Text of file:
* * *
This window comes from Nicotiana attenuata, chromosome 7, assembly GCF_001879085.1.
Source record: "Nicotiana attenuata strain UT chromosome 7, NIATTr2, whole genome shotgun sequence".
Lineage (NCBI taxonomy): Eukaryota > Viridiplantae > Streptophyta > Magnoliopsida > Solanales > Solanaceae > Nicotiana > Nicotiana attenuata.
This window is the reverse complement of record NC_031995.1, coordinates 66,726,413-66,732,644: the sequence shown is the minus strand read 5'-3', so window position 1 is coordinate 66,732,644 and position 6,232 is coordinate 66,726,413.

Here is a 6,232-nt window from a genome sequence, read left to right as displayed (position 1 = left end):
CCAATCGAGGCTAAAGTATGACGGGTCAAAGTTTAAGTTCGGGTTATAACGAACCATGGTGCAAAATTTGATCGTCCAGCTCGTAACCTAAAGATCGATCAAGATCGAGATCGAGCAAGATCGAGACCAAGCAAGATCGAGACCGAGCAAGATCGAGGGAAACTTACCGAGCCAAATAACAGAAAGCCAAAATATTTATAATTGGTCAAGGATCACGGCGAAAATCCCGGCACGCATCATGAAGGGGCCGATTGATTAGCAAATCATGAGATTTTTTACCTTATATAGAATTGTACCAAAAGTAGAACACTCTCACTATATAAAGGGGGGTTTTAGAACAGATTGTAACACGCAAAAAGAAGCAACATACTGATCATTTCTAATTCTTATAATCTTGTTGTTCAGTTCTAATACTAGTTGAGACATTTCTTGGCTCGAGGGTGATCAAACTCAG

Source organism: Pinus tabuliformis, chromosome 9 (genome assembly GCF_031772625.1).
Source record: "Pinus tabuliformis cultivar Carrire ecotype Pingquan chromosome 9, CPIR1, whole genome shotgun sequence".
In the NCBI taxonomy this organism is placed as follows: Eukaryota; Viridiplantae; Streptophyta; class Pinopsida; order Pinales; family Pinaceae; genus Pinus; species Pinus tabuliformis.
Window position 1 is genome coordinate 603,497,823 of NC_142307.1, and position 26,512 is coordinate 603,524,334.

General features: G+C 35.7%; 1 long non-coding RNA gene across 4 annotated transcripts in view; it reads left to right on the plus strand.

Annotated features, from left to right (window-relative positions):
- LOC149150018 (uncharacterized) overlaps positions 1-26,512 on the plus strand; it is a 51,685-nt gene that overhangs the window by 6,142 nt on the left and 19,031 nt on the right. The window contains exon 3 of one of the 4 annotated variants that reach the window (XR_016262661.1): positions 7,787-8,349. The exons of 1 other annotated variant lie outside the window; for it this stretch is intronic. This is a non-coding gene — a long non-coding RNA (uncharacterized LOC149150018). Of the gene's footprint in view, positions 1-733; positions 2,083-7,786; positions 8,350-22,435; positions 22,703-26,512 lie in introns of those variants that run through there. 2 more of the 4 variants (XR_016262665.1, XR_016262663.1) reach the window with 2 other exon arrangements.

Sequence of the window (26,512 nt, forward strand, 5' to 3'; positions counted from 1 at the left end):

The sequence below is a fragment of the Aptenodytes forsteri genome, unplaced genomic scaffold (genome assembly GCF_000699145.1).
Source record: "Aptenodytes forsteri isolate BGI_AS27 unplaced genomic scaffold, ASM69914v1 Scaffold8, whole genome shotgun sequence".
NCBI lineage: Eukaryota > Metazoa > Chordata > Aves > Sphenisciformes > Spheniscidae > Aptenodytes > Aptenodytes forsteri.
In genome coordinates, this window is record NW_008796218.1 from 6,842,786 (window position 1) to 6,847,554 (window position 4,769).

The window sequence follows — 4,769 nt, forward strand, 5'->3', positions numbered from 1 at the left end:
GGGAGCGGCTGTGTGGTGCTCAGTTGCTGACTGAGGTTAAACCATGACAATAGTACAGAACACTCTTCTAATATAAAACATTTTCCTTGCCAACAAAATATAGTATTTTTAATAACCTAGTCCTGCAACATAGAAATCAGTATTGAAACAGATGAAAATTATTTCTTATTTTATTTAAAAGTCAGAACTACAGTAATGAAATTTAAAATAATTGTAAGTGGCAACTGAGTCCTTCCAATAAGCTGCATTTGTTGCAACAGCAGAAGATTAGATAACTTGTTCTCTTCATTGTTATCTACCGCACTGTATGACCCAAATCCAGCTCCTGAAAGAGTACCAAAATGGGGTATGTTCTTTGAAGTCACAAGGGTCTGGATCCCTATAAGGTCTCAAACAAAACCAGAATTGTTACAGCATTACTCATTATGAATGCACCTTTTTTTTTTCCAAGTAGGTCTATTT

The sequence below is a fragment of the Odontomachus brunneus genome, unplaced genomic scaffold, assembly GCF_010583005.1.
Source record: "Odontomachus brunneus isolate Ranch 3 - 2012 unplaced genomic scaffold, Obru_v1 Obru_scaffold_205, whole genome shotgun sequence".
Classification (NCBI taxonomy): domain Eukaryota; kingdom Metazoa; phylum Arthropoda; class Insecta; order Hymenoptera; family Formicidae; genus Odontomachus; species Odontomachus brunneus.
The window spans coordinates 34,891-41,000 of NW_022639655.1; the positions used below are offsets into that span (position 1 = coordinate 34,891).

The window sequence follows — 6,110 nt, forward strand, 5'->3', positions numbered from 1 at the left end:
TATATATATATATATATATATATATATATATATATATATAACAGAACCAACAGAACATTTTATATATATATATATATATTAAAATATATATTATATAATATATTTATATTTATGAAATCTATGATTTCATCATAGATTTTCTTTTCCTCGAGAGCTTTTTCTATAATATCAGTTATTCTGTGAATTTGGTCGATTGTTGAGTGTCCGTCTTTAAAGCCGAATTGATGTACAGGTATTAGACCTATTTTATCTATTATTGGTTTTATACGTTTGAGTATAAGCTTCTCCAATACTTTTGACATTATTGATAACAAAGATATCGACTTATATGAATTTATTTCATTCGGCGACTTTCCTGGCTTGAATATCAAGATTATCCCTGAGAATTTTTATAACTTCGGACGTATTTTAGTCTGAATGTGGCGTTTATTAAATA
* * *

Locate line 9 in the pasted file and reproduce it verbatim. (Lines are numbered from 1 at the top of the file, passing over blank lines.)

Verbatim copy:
In the NCBI taxonomy this organism is placed as follows: Eukaryota; Viridiplantae; Streptophyta; class Pinopsida; order Pinales; family Pinaceae; genus Pinus; species Pinus tabuliformis.